dynamics and impact on the learning of our students assistive technology in education

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Assistive Technology

Dynamics and Impact on the Learning of our StudentsAssistive Technology in educationAny technology that can help close the gap between a students disability and their academic potential. Can be in the form of a device or service. What is assistive technology?

BROAD GOALSEmpowering students with disabilities to beProductive IndependentBetter learners

SPECIFIC GOALSBetter communication with peers and teachersStudents developing initiative and confidence in academic and social tasksUnrestrictive geography around the classroom for students

What are the goals of assistive technology?Commonly used typesSpeech recognition programsAudio booksTalking calculators Video magnifiersBrail textGraphic organizersPortable word processors

What types of assistive technology are available to students?

A team and utility built into the special education arm of the school to coordinate A.T.Monitoring and evaluating to the available A.T.Making progressive decisions based off quantitative data as to the effectiveness of the A.T.Training in using A.T. for parents, students and teachers.Funding

What should schools and teachers consider when implementing A.T.?A primary legal requirement for assistive technology is IDEA, or Individuals with Disabilities Education Act. IDEA requires the following- Building of A.T. accommodations into the IEPSchools must provide A.T. training to teachers, parents, and studentsParents rights to request student evaluations for A.T. services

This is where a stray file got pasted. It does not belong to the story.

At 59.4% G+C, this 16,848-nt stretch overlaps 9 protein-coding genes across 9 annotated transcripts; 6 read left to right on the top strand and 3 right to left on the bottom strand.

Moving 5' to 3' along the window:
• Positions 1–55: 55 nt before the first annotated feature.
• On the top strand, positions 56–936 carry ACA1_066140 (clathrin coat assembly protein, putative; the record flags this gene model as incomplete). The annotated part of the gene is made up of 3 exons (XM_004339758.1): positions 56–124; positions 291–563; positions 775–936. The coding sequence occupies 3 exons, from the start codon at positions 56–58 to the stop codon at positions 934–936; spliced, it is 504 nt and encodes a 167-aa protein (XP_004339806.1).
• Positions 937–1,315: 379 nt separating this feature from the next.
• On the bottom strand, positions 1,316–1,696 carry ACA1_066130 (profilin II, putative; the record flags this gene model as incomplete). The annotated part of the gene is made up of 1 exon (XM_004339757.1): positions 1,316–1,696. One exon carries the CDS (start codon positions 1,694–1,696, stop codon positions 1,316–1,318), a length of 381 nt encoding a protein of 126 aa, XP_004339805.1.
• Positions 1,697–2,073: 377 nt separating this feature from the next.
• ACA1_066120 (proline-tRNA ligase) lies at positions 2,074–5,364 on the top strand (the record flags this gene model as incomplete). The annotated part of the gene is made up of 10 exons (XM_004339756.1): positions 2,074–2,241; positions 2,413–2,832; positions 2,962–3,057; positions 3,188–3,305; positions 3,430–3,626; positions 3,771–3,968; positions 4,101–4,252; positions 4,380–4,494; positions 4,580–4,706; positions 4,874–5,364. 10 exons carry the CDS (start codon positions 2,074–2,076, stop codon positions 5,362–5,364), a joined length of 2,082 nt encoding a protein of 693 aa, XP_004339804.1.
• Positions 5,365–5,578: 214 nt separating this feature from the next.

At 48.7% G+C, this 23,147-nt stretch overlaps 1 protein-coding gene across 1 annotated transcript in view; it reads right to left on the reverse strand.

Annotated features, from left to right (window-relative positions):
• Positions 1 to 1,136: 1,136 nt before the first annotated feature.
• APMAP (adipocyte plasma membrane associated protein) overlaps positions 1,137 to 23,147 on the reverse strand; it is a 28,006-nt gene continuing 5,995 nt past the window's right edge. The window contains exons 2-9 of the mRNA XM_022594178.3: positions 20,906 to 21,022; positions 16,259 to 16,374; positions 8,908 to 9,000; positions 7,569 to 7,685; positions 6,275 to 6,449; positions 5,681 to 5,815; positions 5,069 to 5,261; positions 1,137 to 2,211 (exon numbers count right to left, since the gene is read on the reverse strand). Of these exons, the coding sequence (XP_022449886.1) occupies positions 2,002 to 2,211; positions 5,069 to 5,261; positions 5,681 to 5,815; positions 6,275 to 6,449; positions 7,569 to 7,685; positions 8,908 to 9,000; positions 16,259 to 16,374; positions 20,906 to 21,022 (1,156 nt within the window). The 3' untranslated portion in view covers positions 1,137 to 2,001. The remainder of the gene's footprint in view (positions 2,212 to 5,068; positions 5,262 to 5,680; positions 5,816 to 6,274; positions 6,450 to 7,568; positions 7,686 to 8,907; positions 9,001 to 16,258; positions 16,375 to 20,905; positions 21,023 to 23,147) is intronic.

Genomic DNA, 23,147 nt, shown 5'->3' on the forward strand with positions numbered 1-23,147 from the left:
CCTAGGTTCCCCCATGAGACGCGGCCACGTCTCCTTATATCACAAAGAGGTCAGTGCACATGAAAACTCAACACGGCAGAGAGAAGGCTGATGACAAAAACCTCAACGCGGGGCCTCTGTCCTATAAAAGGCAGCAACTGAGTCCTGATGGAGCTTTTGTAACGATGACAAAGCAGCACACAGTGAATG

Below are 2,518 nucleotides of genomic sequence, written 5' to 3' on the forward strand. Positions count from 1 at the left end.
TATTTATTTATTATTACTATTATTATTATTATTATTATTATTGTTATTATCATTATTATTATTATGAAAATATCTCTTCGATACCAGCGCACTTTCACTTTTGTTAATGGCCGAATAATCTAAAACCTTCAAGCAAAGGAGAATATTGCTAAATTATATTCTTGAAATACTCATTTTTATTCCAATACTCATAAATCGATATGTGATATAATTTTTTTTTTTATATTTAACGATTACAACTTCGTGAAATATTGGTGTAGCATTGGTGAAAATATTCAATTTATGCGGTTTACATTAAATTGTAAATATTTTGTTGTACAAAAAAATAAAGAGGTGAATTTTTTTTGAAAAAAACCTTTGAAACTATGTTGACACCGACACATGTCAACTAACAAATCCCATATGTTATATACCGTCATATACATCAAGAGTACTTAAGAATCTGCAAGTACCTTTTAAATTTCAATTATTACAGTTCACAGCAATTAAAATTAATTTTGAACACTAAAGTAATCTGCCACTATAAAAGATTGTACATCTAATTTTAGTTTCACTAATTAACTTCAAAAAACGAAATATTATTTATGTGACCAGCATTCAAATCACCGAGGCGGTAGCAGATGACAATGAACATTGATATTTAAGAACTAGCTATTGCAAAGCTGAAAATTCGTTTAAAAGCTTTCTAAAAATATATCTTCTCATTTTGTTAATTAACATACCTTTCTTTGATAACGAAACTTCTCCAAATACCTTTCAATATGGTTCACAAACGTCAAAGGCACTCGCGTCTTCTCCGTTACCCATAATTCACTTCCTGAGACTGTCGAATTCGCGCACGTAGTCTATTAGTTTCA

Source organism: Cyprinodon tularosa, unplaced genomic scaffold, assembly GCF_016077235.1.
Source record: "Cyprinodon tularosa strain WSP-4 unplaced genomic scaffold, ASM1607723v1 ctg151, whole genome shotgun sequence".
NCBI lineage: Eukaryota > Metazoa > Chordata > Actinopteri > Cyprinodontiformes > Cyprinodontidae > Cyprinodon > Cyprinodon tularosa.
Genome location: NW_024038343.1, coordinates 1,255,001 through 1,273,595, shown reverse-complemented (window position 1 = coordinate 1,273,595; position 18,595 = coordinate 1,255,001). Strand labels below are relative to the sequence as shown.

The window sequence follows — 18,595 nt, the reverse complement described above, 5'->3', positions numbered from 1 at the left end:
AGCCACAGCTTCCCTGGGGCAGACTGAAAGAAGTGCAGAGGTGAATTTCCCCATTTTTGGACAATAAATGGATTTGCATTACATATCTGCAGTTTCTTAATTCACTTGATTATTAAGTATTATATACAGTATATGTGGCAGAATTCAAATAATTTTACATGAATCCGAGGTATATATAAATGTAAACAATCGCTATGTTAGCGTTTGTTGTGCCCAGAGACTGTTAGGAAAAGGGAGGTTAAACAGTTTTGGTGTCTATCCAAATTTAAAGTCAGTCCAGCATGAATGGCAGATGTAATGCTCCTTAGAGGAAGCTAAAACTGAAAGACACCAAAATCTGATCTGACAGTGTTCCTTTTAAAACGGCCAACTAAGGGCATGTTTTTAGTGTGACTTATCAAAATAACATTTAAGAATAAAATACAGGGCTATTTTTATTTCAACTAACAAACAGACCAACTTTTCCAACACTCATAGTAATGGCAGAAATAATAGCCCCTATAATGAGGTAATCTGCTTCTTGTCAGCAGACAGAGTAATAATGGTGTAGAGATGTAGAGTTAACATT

The Assistive Technology Act also provides legal reinforcement to A.T. This act supports UDL (Universal Design for Learning) which helps build equal learning opportunity into a curriculum including accessibility. What laws surround the implementation of assistive technology?Examples of Assistive technologyTDD, or telecommunication devices uses captioning to convert verbal language into words on a screen for the student. A.T. for the hearing impaired

Video magnifiers allow students magnify physical text into manipulative digital text. A.T. for the seeing impaired

Alternate keyboards have customable keys. This allows teachers to pair letters and numbers to elements such as colors and patterns. A.T. for learning disabled

Eye tracking technology allow students to move objects on screens and make specific selections via preset eye movements. A.T. for the physically disabled

Assisstive devices for people with hearing, voice, speech, or language disorders. (2011, December). Retrieved from http://www.nidcd.nih.gov/health/hearing/pages/assistive-devices.aspxAssistive technology for people with physical impairments. (2015). Retrieved from http://www.gmc-uk.org/accessibility/assistive_technologies/physical_impairments.aspRoblyer, M.D. & Doering, A. (2013). Integrating Educational Technology into Teaching 6th edition (p. 408). Columbus, Ohio: Merrill Prentice HallStanberry, K., & Raskind, R. (2010, February). Alternative keyboards. Retrieved from http://www.greatschools.org/special-education/assistive-technology/957-alternative-keyboards.gsThe IRIS Center for Training Enhancements. (2010). Assistive Technology: An Overview. Retrieved on [1/20/15] from http://iris.peabody.vanderbilt.edu/module/at/



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